In contrast, a 20th-century home along the outer rim of the medina, particularly in the Batha and Ziat neighborhoods, can start at 1 million dirham if it has parking, a rare feature in this predominantly pedestrian city.

Ms. Eve, along with her partner, Paul O’Sullivan, and their 2-year-old son, Finlay, are renting an apartment outside the medina while they wait for work to be completed on their new home, Dar Fin, named for their son.

Likemost homes here, Dar Fin’s 4,000 square feet of living space surrounds a central courtyard, where the couple have added a fountain and plunge pool.

Its four floors include four bedrooms, three living rooms and a roof terrace with views of the city’s famous landmark shrine to Moulay Idriss, founder of Fez.

There are no restrictions on foreign ownership of property in Morocco, but foreigners are advised to ensure that a thorough title search is conducted before a sale is closed. Local mortgages are available, although only through BMCE Bank and Crédit du Maroc, and for up to half the property’s value.

The resale market has not yet taken off in Fez, partly because the city continues to be a relatively new find for foreigners.

Until 2007, there were no direct flights from any European capital and only one English-speaking real estate agency.

Even today, Fez’s role as the kingdom’s religious capital and its most conservative city means a Westerner will find living there much different from a more cosmopolitan city like Marrakech.

For example, Mike Richardson, owner of Café Clock, the medina’s only restaurant to stay open after sunset, said: ‘‘People are very suspicious of Café Clock. They assume that because it is open after dark, we are doing bad things.’’ The Clock, as it is known, includes a cooking school and a cultural center that offers belly dancing classes, Arabic calligraphy lessons and concerts. ‘‘It has brought life to the medina in the evenings, which is something that has never occurred in the 1,200 years since the first stone was laid,’’ Mr. Richardson said. ‘‘I guess that is quite a lot to get used to.’’ Despite the population’s reluctance to change, King Mohammed VI has plans to modernize the ‘‘new town,’’ the sprawling area of concrete homes that surrounds the medina.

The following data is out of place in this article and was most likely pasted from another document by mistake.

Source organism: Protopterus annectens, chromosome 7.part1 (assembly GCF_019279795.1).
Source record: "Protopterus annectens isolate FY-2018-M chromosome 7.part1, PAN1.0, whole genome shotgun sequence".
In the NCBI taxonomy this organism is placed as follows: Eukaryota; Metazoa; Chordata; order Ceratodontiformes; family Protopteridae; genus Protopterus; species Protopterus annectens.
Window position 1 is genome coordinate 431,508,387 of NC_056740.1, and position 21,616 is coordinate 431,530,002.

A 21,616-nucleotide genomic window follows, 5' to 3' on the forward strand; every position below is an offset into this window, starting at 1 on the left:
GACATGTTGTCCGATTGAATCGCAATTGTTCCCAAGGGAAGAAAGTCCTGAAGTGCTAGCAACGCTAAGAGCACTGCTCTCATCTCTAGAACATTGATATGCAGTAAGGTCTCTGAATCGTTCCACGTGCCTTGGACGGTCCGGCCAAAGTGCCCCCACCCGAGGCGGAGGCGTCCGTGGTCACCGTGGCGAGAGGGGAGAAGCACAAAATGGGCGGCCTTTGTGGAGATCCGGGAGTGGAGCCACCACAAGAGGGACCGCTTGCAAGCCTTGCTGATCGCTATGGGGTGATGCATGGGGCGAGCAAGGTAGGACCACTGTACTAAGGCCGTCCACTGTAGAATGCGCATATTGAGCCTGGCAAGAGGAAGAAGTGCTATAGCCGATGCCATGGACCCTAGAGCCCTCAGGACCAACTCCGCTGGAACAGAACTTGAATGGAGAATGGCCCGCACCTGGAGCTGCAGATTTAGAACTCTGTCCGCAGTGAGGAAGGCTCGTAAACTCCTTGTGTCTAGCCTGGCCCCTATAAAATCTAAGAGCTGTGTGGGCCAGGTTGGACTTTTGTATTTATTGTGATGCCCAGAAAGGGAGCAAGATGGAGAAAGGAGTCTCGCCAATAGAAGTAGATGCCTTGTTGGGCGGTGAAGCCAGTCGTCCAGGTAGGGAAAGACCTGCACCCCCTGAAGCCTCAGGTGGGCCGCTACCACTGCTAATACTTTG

The project, 2015 Fez, includes the construction of two tourist developments, Oued Fès and Ouislane, with a total of three hotels, golf courses, tennis clubs and shopping malls. It is part of Vision 2010, a nationwide plan of the king’s to increase Morocco’s tourism to 10 million visitors a year by expanding hotel capacity, creating 60,000 tourism jobs and regenerating the country’s coastlines. The local plan has not gathered much momentum yet, but officials say it is still on schedule.

Some privately funded construction in the area has been delayed, however, because of the global downturn and the tightening of regulations making it harder to use agricultural land for commercial purposes.

One notable new project that is almost complete is Les Colombes, positioned on the road between the airport and the medina.

Sixty-nine luxury villas, with individual prices starting at 5.1 million dirhams, are being developed by Pack Energy, a Moroccan company headed by Houria Benjelloun, one of Morocco’s few female developers. Sales are scheduled to begin in mid-March, with foreign buyers offered 50 percent mortgages at 6.6 percent interest.


stewarth99 said...

I'm not sure about cooking beans in salted water they usually turn into rock hard lumps. Better to cook in unsalted water and add any salt just before service.

tagalong said...

Love the crocheted bracelet idea. Craft jewelry is a usually a great money-maker and easy to transport and takes few supplies to get started. Would love to see more of these kinds of projects.

BuJ said...

is it true that mawlay idrees founded Fas? i thought it was around before his day?

interesting article.

i'd love to own a property there.. especially near Ziat in the south of Fas al Bali